If you had been in Chicago on December 4th or 5th, you could have joined me (and over 10,000 other Chicagoans) for the Moody Bible Institute’s Candlelight Carols Christmas program, one of our biggest events of the year. In the setting of the majestic Moody Church, you would have seen and heard our three college choirs, the symphonic band, a few other musical ensembles, a multimedia display, and our drama team—all performing so beautifully for the glory of God.
For fifteen years or so, I’ve had the privilege of being involved in the production. And every year—though it can be hectic and hard—Candlelight Carols ushers in the Christmas season for me in a powerful way.
Back in 1999, when I was still new to my professorial position, a colleague asked me to help her direct the drama. And though I was intimidated by the high profile nature of the production, I agreed. The following year I was asked to write the script as well. I guess I rose to the occasion because for many years following, I did both—the writing and the directing.
Finally, five years ago my talented friend, Lindsey Branson, joined the Carols team and took over the directing reigns. And since then we’ve collaborated on each dramatic script.
For Lindsey and me, Candlelight Carols planning starts in May. We meet in a Starbucks with our laptops open, and we brainstorm…because here’s the thing: though every Carols is, of course, about Jesus’ journey to the manger, too many of us get numb to the nativity. It gets lost beneath the tinsel and the traditions and the turkey dinner. For this reason, every year the Carols team and I want to approach Jesus’ birth in a new way. Every year we want our audience to be struck afresh by the miracle of His coming. Every year I want to remind Chicago just how much they need Him.
This year’s drama idea was sparked when Lindsey and I Googled historic events that happened at Christmas. And we discovered—well, I’m sure I learned about this in school at some point but I had no recollection—that on Christmas Eve 1968 the Apollo 8 astronauts read Genesis chapter 1 during their telecast from the far side of the moon.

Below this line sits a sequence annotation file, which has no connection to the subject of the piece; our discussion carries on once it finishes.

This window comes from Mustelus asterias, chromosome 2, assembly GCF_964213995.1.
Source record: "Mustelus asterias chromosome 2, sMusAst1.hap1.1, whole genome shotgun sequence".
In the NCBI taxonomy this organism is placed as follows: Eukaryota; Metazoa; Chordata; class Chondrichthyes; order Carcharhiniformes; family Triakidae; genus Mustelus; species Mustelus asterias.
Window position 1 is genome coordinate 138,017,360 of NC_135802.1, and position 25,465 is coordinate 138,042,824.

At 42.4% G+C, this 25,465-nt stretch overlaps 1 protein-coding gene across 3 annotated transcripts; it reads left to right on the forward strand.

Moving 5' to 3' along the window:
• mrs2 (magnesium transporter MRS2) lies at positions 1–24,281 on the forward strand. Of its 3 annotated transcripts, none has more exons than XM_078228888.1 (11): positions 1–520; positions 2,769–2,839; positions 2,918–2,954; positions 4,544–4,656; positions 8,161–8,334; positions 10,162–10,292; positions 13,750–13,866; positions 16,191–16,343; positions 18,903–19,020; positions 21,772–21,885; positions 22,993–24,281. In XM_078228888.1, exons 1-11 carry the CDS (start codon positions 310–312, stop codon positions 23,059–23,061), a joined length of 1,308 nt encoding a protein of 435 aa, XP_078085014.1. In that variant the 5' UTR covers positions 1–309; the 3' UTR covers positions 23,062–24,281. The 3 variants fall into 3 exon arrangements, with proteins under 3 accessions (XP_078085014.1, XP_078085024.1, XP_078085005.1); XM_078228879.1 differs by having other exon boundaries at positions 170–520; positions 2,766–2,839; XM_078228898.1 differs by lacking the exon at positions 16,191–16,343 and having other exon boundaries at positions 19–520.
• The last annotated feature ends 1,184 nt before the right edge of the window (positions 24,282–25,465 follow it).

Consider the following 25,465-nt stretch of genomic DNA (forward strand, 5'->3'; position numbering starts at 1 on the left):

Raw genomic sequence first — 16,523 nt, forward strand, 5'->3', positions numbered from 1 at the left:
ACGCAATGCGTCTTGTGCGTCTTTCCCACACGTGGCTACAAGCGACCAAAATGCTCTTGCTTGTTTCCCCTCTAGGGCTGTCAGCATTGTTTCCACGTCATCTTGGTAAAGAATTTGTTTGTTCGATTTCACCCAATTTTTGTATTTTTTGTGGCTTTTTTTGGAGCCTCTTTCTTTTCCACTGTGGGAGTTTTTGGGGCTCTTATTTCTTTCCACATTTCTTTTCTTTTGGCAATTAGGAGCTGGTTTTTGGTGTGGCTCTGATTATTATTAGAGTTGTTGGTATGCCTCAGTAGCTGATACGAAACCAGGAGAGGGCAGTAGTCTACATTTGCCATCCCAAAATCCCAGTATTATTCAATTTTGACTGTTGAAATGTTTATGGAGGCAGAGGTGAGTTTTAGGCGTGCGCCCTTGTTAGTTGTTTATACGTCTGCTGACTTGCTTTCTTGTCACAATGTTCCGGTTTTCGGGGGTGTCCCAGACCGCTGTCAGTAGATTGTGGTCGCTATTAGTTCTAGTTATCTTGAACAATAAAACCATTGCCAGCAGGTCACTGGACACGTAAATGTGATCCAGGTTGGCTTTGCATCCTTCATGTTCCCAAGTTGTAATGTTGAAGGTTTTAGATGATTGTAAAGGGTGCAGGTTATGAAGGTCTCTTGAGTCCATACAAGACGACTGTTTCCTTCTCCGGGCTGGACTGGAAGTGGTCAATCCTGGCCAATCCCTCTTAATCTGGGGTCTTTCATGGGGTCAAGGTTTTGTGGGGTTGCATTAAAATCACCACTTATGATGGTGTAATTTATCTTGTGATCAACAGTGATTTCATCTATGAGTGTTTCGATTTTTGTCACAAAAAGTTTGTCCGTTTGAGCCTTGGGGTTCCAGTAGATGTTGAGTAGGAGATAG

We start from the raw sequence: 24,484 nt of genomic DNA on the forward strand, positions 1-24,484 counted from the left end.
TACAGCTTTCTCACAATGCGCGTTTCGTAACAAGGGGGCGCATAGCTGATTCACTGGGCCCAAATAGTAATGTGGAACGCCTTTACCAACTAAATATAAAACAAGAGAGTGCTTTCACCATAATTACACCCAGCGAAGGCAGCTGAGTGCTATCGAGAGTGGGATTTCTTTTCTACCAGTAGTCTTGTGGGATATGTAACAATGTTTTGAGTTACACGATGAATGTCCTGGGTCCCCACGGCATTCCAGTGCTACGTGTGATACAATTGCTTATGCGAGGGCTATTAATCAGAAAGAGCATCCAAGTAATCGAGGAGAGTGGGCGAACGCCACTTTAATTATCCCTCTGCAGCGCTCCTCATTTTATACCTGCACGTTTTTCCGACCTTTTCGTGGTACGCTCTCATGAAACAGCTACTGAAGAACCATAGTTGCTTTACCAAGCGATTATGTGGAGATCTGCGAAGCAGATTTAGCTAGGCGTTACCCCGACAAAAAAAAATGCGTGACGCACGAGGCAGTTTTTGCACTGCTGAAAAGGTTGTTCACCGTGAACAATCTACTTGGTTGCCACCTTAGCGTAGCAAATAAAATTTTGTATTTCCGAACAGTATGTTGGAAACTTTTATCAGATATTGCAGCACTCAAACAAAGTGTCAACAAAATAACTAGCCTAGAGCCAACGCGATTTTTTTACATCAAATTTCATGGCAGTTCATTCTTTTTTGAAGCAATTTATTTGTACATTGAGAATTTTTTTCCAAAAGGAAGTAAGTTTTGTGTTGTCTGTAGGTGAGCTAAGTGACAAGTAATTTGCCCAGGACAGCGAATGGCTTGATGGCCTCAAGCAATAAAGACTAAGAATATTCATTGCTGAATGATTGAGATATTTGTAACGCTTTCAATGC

I dare you to not be awed by THIS!!
You can only fully appreciate the importance of this event when you understand the context, when you understand how much our country needed that expression of hope.
First, there was the Space Race with the USSR and the fact that the Soviet Sputnik had beaten the United States to space.
Second, there were the horrific events of 1968. Some call it the worst year of the last century with the Tet Offensive and the Vietnam War, the assassinations of Bobby Kennedy and Martin Luther King, the resulting riots in Baltimore, Chicago, and Washington D.C. It was a time of racial tension and international conflict and fear.
A time not unlike our own.
So on Christmas Eve 1968 Jim Lovell, Frank Borman, and Bill Anders gave us our first glimpse of our globe from the orbit of the moon. And in reading the creation narrative from that astonishing vantage point, they reminded us just how small we are. And how great is He.
In 1968 the United States needed the Apollo 8. But far more than that, we needed to be reminded of our Creator God.
And His Son, our Savior, who came to redeem.
In 2015 we need these very same things.
“In the beginning was the Word,
and the Word was with God, and the Word was God…
The Word became flesh and made his dwelling among us.
We have seen his glory,
the glory of the one and only Son, who came from the Father,
full of grace and truth.”
John 1:1 & 14